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S. Suzuki, S. Sakamoto, M. Koide, et al., “Hanshin-Awaji Earthquake as a Trigger for Acute Myocardial Infarction,” American Heart Journal, Vol. 134, 1997, pp. 974- 977. doi:10.1016/S0002-8703(97)80023-3

has been cited by the following article:

  • TITLE: A Case Series and Review of Takotsubo Cardiomyopathy: Does Stress Really Cause the Stress Cardiomyopathy?

    AUTHORS: Erin N. Quattromani, Amer Z. Aldeen, William J. Mosley II, D. Mark Courtney

    KEYWORDS: Takotsubo, Cardiomyopathy, Myocardial Infarction, Acute Coronary Syndrome, Stress

    JOURNAL NAME: International Journal of Clinical Medicine, Vol.2 No.1, February 24, 2011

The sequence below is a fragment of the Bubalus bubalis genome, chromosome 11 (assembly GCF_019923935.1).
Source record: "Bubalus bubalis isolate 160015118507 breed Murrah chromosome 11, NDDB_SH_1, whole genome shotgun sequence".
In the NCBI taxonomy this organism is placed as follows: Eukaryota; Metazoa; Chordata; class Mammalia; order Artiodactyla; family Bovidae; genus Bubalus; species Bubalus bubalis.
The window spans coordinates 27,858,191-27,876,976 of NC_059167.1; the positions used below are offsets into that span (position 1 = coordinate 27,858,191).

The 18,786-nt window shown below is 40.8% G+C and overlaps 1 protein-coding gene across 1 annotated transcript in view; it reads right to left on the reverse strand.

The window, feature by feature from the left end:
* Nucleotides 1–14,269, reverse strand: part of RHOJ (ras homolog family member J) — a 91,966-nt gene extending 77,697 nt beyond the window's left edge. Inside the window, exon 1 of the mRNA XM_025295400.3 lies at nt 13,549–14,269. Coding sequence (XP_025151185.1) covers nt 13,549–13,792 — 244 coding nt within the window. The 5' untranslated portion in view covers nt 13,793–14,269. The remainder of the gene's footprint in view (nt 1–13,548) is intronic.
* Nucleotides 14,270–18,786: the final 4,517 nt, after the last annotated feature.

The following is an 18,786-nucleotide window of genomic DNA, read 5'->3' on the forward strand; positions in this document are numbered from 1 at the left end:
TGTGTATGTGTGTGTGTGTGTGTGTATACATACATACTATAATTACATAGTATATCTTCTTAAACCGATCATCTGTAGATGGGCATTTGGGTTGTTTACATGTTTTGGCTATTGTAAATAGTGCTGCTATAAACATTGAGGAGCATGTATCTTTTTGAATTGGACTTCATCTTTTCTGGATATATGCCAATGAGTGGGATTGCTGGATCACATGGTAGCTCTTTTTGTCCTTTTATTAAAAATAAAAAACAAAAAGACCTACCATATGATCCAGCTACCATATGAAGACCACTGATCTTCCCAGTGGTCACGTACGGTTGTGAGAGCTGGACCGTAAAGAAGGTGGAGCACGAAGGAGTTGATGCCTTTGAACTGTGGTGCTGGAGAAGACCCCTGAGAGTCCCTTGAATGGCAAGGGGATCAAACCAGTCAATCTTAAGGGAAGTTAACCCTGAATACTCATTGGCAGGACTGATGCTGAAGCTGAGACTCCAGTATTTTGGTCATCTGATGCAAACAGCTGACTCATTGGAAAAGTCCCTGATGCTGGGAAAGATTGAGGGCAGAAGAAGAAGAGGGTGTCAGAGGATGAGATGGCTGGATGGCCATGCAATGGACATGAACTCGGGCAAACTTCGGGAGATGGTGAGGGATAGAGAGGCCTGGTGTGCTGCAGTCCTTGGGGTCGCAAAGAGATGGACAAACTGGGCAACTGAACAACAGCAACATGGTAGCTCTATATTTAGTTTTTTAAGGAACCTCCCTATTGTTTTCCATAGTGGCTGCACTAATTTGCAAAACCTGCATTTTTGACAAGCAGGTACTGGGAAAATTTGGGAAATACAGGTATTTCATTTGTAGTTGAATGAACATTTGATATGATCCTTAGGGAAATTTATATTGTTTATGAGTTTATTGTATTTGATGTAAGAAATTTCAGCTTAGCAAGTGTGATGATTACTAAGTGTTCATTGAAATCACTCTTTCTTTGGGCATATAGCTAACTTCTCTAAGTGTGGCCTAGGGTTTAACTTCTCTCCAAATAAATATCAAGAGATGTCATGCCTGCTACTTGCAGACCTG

ABSTRACT: Objective: We sought to describe clinical characteristics of emergency department patients ultimately diagnosed with Takotsubo Cardiomyopathy (TCM) and to explore the causal role that stress may play in its pathogenesis. Methods: We performed a retrospective chart review analyzing all myocardial infarction patients with non-obstructive coronary artery disease on cardiac catheterization to assess for the presence of TCM. Various clinical data, including the pres-ence of stressors, from emergency department records were reported. We also analyzed factors from several studies (including ours) to assess the true causality of stress in the development of TCM. Results: Twelve ED patients out of 2,179 charts reviewed were identified as having TCM. Most were female, post-menopausal, and had chest pain, but only half had a specific stressful event identified in the ED. One-third of patients had no stressful event identified during their hospital stay. Several other studies suggest that stressful events are associated with increased diagnoses of TCM, but we found that causality of stress cannot be substantiated. Conclusion: Stressful events are often not identified in emergency department patients ultimately diagnosed with TCM. The causative nature of stress in the development of TCM cannot be firmly established from any existing data.